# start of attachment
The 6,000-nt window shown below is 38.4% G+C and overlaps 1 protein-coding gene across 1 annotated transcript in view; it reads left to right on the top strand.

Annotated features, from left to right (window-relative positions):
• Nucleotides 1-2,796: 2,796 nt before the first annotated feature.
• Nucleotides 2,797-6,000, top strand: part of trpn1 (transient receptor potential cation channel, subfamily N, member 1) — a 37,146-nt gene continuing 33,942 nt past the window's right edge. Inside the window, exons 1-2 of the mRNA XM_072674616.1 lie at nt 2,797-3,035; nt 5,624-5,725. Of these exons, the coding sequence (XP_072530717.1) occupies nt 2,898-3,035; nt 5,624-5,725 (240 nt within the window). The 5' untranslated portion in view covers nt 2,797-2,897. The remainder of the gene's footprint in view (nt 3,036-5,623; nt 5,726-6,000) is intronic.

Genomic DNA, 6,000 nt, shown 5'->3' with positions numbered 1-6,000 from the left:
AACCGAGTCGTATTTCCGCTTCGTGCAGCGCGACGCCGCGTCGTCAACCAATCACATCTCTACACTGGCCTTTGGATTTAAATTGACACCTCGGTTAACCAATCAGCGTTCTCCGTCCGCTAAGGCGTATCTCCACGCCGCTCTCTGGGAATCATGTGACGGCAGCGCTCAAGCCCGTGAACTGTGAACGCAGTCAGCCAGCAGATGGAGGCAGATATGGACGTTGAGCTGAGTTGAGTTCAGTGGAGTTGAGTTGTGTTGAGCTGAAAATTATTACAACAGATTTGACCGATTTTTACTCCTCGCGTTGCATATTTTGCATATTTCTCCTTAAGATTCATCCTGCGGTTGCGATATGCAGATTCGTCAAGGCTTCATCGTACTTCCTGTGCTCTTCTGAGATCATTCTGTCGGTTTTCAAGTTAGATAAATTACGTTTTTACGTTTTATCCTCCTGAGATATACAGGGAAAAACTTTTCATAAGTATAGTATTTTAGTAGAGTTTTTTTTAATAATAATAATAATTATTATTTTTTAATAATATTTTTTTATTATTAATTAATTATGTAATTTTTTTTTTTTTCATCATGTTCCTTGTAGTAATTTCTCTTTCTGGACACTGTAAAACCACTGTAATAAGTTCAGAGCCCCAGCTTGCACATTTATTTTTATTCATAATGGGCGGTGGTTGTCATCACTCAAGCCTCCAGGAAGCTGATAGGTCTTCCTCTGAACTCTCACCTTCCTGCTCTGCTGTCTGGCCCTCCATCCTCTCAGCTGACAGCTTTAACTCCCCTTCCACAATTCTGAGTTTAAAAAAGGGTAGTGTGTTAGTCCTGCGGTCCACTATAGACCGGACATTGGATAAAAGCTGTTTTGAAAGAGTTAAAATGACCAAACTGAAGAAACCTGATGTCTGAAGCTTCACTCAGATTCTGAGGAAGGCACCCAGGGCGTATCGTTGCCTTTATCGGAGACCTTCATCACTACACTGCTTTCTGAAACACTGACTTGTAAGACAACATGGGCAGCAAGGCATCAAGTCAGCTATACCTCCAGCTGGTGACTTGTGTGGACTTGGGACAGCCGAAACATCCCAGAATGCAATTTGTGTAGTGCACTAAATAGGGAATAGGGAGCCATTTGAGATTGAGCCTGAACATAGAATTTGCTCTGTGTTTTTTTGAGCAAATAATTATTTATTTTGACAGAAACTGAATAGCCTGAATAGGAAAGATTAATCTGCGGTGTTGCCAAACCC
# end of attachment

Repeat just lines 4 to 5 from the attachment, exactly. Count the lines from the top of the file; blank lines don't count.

• Nucleotides 2,797-6,000, top strand: part of trpn1 (transient receptor potential cation channel, subfamily N, member 1) — a 37,146-nt gene continuing 33,942 nt past the window's right edge. Inside the window, exons 1-2 of the mRNA XM_072674616.1 lie at nt 2,797-3,035; nt 5,624-5,725. Of these exons, the coding sequence (XP_072530717.1) occupies nt 2,898-3,035; nt 5,624-5,725 (240 nt within the window). The 5' untranslated portion in view covers nt 2,797-2,897. The remainder of the gene's footprint in view (nt 3,036-5,623; nt 5,726-6,000) is intronic.

Genomic DNA, 6,000 nt, shown 5'->3' with positions numbered 1-6,000 from the left: